Kids Boat Stuff For a 3 1/2 Year Old - Page 2 - SailNet Community

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Old 06-01-2010
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bring a friend

My crew consists of an almost 5 and almost 2 year old girls. The oldest has been sailing since 1 year old.

The "surprise bag" contains:

fun notebooks (shaped like a dog and a monkey) and crayons for coloring, the ~2 year old needs to be supervised or the cockpit turns purple.

books (board books for the little one, paper for the older)

"magic" magic markers, that only write on special coloring books - god only knows what chemical is in them, but they claim to be "non toxic" So far no ill effects on yacht or child.

And the big hit - glow stick jewelry for night time adventures (we haven't sailed at night, but have been on the boat for some fireworks).

As previously mentioned the "nautical toys" are fun - a sail tie, a short length of line, the boat cushions etc. The 2 year old loves to help steer the boat.

The boat toys are left on the boat - and are "new" every weekend - kind of like visiting a friend's house - all the different toys to play with.

Now that I've fooled you into thinking I'm Super Nanny - I'll let you in on a little secret. We never sail alone with the kids. My wife is still coming up to speed on sailing/boat handling, and is nervous if I were to go overboard, she wouldn't be able to handle the boat & the children. So, we bring along family and/or friends. An extra set of hands is a huge help to keep the kids entertained (and lets my wife relax and enjoy the boat). I usually hang with the kids, and the extra adult(s) crew while my wife skippers.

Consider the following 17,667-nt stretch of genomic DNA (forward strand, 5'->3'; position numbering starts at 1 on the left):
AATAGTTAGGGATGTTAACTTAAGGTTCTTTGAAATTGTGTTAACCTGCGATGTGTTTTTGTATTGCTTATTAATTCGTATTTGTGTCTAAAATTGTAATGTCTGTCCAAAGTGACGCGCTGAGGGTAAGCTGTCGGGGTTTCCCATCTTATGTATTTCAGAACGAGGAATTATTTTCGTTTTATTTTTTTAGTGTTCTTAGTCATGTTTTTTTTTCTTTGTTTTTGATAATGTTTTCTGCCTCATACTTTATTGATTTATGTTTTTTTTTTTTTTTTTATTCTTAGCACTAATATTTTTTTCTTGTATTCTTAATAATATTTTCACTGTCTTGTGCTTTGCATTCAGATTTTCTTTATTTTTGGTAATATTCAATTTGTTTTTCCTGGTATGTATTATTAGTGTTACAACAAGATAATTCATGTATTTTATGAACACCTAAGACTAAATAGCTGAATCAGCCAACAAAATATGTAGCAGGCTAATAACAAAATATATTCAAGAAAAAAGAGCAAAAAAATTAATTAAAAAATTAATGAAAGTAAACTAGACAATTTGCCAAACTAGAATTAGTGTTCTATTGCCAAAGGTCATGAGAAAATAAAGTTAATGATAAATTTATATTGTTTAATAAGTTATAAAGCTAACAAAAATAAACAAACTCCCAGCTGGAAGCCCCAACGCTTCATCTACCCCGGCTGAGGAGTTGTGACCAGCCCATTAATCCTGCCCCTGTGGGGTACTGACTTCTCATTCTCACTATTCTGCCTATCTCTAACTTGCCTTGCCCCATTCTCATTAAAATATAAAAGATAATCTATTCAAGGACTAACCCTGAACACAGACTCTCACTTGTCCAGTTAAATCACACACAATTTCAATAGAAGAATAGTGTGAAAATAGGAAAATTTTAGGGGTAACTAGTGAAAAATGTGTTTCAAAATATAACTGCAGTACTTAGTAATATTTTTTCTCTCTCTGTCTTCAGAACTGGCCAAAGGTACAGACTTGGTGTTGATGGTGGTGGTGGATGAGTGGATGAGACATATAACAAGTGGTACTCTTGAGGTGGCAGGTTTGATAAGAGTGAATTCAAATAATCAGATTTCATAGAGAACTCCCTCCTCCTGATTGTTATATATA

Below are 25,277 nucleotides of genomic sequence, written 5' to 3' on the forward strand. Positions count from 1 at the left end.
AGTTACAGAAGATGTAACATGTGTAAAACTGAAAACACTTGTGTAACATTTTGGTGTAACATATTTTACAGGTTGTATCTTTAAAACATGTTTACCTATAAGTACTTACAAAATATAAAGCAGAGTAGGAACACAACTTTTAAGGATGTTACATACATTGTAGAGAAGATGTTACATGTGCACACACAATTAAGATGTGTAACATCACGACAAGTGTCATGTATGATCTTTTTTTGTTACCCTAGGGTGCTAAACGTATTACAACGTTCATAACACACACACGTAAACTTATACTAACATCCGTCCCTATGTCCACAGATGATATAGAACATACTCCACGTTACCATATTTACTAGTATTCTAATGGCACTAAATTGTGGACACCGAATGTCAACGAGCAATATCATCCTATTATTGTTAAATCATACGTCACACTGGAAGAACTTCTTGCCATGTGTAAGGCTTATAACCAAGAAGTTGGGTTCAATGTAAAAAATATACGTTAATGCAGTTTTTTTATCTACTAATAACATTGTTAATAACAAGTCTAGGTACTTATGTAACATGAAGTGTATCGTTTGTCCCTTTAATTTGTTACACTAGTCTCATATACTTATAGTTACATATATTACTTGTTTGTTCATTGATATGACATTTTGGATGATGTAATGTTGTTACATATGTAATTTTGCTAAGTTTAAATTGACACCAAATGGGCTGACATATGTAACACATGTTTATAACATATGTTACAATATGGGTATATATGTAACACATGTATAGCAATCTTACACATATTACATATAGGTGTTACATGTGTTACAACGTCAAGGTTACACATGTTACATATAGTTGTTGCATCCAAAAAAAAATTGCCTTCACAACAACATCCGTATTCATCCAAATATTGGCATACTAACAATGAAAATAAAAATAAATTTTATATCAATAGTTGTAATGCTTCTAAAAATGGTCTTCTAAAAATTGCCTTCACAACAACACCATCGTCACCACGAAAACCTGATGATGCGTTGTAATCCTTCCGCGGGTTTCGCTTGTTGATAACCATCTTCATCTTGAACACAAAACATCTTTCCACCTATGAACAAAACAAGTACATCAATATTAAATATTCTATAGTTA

We also tend to keep the trips on the shorter side - so far only day sails generally only 1/2 day as we try to time the Merrimac River currents. Since we sail out of Newburyport, we usually experience "town" before or after - ice cream, the playground etc. We've been getting requests for a trip to the beach (we can dinghy out to Plum Island). This past weekend we went to the boat for a "picnic" -The 5 year old was as excited as dad to get a new grille for the boat this spring - we let her pick the menu - Burgers and "speckled" (sour cream & onion) chips. She's already requested the next meal - pizza. I guess I'll have to get the new propane regulator hooked up soon.

The ~2 year old screams "Boat, Daddy Boat" every time she sees one (on or off the water). The ~5 year old is really enjoying it this season. She's old enough now to play in the main saloon while under sail (we have her sit on the cabin sole so she doesn't take a spill if we hit a large wake.

As others have mentioned - keep the kids invovled in the planning process, what are we going to do when we get to the destination, what's on the menu etc.

You'll notice a big difference next season in how much more independent your daughter is. Just tough it out this season.

Last edited by hazmat17; 06-01-2010 at 08:22 PM.
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Old 06-01-2010